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Aim. You're very exact, I find, in the age of your ale. Bon. As punctual, Sir, as I am in the age of my children: I'll show you such ale !-Here, tapster, broach number 1706, as the saying is-Sir, you shall taste my anno Domini. -I have lived in Litchfield, man and boy, above eight and fifty years, and I believe, have not consumed eight and fifty ounces of meat.
Aim. At a meal, you mean, if one may guess by your bulk.
Bon. Not in my life, Sir, I have fed purely upon ale; I have eat my ale, drank my ale, and I always sleep upon ale. [Enter tapster, with a tankard.] Now, Sir, you shall see-Your worship's health; [drinks]-Ha! delicious, delicious!-Fancy it Burgundy, only fancy it,-and 'tis worth ten shillings a quart.
Aim. [Drinks] 'Tis confounded strong.
Bon. Strong! it must be so, or how should we be strong that drink it?
Aim. And have you lived so long upon this ale, landlord? Bon. Eight-and-fifty years, upon my credit, Sir: but it kill'd my wife, poor woman, as the saying is.
Aim. How came that to pass?
Bon. I don't know how, Sir,-she would not let the ale take its natural course, Sir; she was for qualifying it every now and then with a dram, as the saying is; and an honest gentleman that came this way from Ireland, made her a present of a dozen bottles of usquebaugh-but the poor woman was never well after-but however, I was obliged to the gentleman, you know.
Aim. Why, was it the usquebaugh that kill'd her?
Bon. My lady Bountiful said so-she, good lady, did what could be done she cured her of three tympanies; but the fourth carried her off. But she's happy, and I'm contented, as the saying is.
Aim. Who is that lady Bountiful you mentioned?
Bon. Odd's my life, Sir, we'll drink her health: [drinks] -My lady Bountiful is one of the best of women. Her last husband, Sir Charles Bountiful, left her worth a thousand pounds a year; and I believe she lays out one half on't in charitable uses, for the good of her neighbours.
Aim. Has the lady been any other way useful in her generation?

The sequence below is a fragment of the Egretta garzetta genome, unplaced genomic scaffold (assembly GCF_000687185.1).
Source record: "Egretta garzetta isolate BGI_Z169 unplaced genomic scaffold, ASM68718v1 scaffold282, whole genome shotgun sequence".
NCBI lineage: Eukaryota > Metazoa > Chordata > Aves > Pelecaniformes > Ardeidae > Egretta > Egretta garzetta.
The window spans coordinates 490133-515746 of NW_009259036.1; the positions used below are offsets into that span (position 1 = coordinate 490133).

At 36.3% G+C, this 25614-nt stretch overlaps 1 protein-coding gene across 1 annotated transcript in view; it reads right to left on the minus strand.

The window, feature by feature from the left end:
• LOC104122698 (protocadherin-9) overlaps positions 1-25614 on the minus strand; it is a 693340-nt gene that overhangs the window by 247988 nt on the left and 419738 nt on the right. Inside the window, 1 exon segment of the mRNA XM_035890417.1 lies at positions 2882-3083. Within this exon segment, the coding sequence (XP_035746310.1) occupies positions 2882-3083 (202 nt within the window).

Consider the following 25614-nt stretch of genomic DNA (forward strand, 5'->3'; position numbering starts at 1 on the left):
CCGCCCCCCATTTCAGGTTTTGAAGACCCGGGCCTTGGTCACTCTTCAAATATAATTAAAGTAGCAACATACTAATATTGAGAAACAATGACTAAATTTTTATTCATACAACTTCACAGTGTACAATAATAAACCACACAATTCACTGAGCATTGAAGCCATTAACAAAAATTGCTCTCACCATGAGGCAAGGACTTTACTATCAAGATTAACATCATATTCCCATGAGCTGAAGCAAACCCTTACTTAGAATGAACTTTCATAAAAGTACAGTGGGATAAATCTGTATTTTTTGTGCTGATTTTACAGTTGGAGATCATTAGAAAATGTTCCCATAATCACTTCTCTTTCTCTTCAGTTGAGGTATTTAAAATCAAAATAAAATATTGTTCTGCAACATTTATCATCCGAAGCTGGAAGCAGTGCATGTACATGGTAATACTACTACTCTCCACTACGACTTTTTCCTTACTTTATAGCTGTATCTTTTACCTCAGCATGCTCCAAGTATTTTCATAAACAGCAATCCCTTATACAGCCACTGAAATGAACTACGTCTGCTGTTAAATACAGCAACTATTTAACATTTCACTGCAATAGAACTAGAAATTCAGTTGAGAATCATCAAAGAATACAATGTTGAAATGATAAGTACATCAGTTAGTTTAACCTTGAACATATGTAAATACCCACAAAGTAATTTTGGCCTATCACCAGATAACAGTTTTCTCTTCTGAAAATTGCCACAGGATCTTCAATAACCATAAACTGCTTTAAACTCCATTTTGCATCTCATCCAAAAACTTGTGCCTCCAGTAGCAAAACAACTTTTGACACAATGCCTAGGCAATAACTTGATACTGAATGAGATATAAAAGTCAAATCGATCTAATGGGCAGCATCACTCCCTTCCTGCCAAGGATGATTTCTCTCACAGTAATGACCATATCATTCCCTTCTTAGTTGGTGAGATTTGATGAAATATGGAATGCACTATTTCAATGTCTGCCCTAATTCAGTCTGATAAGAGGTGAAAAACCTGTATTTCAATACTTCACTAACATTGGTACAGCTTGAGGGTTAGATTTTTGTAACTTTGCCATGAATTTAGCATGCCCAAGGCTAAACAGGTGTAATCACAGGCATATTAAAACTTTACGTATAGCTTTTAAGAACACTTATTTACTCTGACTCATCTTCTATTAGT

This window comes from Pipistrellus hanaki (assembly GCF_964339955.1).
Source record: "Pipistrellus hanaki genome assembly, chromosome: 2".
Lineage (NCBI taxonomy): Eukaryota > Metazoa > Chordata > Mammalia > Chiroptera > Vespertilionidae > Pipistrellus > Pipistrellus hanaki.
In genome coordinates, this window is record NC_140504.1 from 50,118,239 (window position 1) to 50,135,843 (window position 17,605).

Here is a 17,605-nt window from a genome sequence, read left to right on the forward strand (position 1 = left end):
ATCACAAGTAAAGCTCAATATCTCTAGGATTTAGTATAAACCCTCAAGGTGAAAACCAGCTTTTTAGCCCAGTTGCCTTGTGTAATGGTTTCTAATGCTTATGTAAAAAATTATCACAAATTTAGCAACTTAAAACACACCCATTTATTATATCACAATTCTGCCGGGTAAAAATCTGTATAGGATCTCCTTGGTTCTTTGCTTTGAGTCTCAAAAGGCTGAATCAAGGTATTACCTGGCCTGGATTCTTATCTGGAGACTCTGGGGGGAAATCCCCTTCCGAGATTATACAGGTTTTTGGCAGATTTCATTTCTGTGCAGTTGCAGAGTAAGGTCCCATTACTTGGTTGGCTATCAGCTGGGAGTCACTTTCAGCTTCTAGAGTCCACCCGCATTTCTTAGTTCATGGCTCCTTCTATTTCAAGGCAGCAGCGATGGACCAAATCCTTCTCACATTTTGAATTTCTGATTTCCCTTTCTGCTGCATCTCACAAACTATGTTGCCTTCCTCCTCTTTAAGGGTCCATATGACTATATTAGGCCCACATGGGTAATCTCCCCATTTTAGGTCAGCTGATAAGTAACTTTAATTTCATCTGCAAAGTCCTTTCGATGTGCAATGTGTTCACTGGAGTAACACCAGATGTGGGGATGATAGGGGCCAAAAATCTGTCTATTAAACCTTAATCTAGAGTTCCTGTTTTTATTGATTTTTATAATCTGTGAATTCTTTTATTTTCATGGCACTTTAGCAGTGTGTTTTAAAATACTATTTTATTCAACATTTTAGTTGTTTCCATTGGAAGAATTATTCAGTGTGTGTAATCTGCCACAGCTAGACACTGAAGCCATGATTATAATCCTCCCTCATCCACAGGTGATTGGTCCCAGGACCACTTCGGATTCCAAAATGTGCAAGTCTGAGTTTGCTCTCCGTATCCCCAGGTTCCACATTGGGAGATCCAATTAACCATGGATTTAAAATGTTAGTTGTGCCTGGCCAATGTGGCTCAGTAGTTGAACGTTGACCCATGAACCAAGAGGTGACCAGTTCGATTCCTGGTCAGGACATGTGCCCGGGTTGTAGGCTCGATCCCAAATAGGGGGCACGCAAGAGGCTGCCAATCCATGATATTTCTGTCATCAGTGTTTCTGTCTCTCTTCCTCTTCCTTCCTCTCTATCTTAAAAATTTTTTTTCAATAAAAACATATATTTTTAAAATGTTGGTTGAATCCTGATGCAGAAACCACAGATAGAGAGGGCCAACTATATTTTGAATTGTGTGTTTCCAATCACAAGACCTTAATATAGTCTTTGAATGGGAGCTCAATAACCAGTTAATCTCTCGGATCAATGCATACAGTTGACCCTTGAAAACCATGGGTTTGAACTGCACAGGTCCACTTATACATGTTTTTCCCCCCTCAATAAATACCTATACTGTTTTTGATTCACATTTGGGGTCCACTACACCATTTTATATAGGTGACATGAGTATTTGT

Bon. Yes, Sir, she has had a daughter by Sir Charles; the finest woman in all our country, and the greatest fortune.
She has a son too, by her first husband; 'squire Sullen, who married a fine lady from London t'other day; if you please, Sir, we'll drink his health. [drinks]
Aim. What sort of a man is he?
Bon. Why, Sir, the man's well enough; says little, thinks less, and does-nothing at all, faith: but he's a man of great estate, and values nobody.
Aim. A sportsman, I suppose?
Bon. Yes, he's a man of pleasure; he plays at whist, and smokes his pipe eight-and-forty hours together sometimes.
Aim. A fine sportsman, truly !-And married, you say? Bon. Ay; and to a curious woman, Sir.-But he's my landlord; and so a man, you know, would nothumble service to you. [drinks]-Though I value not a farthing what he can do to me; I pay him his rent at quarter day I have a good running trade-I have but one daughter, and I can give her-but no matter for that.
Aim. You're very happy, Mr. Boniface; pray, What other company have you in town?
Bon. A power of fine ladies; and then we have the French officers.
Aim. O, that's right, you have a good many of those gentlemen: pray how do you like their company?
Bon. So well, as the saying is, that I could wish we had as many more of them. They're full of money, and pay double for every thing they have. They know, Sir, that we paid good round taxes for the taking of 'em; and so they are willing to reimburse us a little; one of 'em lodges in my house. [Bell rings] I beg your worship's pardon-I'll wait on you again in half a minute.